Then there is another group of butterflies that are nontoxic and they closely resemble the toxic butterflies living nearby. They mimic their toxic neighbors to seek protection from the predators.

These predators generally avoid the toxic models after they eat them once and starts vomiting violently. One such mimicking species of butterfly are the Batesian mimics.

The Batesian mimics comes out of the pupa phase after the toxic species comes out from its pupa phase. By then, the predators’ must have had a taste of the toxins from them and will stay away from them.

 

Are butterflies harmful?

Although some members of the butterfly family are poisonous, they are not harmful to humans. Instead, they are toxic only to the predators which consume them.

Butterflies cannot bite you or expose you to their toxins in the course of normal handling. The only chance of a human being exposed to the poison of a butterfly is when he/she bites the poisonous butterfly. You might, at the very least, find it quite distasteful.

In a study conducted by the National Institute for Occupational Safety and Health (NIOSH), it was discovered that the most common symptoms of butterfly allergy included

  1. Sneezing or runny nose – 73 percent
  2. Eye irritation – 68 percent
  3. Skin irritation or skin rash – 41 percent
  4. Cough – 38 percent
  5. Wheezing – 26 percent
  6. Shortness of breath – 24 percent

Apart from these minor trouble, butterflies don’t cause any other serious ailments to humans and are completely safe to be around with.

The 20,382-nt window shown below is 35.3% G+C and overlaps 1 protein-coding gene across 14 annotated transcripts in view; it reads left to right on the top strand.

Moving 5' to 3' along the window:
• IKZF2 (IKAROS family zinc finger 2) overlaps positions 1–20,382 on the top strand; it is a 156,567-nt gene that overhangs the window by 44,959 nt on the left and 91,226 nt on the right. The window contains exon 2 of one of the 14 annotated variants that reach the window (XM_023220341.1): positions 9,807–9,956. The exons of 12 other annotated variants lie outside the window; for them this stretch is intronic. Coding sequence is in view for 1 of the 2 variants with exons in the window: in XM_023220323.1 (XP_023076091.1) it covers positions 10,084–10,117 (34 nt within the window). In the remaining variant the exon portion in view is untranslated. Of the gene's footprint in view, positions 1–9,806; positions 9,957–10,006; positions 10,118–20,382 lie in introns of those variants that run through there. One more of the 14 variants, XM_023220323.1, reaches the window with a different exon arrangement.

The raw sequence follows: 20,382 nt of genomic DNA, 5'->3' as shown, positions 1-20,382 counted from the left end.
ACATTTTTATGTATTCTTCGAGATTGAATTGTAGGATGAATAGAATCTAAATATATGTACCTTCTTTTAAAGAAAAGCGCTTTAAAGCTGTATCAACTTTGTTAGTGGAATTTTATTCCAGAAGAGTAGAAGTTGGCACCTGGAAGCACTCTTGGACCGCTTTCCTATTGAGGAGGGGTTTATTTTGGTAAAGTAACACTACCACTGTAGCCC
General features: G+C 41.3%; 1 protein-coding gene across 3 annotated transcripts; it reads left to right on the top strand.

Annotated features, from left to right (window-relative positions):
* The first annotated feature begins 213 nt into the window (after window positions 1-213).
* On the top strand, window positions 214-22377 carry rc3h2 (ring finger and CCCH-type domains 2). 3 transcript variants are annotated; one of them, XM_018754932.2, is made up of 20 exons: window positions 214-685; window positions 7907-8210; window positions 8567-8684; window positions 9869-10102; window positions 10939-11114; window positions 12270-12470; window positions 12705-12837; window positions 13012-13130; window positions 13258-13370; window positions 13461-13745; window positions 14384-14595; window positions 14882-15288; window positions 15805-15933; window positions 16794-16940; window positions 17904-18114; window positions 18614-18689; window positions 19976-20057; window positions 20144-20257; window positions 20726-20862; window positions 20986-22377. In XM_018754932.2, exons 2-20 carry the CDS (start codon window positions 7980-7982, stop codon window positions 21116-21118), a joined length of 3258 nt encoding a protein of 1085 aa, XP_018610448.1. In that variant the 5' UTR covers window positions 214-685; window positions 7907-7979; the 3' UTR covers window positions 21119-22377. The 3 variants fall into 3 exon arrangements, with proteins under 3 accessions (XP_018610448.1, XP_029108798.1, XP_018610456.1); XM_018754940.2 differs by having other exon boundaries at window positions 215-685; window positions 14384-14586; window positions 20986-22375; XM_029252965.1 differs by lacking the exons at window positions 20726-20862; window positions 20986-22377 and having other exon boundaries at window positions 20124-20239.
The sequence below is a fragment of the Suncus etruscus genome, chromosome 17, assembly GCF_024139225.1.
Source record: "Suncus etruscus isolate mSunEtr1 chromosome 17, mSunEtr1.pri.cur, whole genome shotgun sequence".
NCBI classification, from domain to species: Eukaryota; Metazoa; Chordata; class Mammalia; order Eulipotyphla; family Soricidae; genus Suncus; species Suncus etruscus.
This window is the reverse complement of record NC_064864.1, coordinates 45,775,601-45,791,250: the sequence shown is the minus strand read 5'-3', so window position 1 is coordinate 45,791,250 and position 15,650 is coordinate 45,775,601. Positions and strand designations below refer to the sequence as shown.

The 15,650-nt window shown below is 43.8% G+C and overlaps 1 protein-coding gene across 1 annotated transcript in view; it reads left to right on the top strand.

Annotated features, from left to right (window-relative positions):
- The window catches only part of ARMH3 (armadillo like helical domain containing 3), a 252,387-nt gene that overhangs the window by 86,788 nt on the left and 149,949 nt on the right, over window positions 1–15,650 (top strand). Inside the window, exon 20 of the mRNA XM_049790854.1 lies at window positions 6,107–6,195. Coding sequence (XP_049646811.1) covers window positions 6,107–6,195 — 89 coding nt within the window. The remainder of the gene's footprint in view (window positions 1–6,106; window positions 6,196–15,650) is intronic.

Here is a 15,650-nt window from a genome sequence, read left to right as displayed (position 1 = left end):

How do butterflies defend themselves?

Though butterflies are unable to sting or bite to defend themselves, they have other means of defense. The method of defending is not the same for all species of butterflies; rather, different families have different strategies.

Some butterflies are found to make startling noises while some have scales that emit smells to repel predators.
The vibrant wings of the butterfly are their primary weapon of defense for most members of the butterfly family.

These wings are an evolutionary advantage that makes it capable of effectively camouflaging. The beautiful patterns on their wings also help them mimic other large animals and scare away the predators.

Among the many different methods of defense, the most interesting one is the one shown by the brightly colored butterflies have drab underwings.

These butterflies frighten or confuse predators by flashing their wings having vibrant colors. These butterflies also have a slippery, dust-like scales that help them escape from spider webs.

Another exciting evolutionary adaptation shown by a species of butterfly is the long tail at the rear end of each wing. The long tail end of the wing is tempting for the predators. When a predator attacks the wing, the tail tears of the wing, and the butterfly flies away.

Having a cryptic pattern on the wings makes some butterflies capable of camouflage. The Indian Leafwing butterfly, for example, looks very similar to a leaf when it is at rest that only very close inspection reveals that it is a butterfly.

So yeah, butterflies do not bite!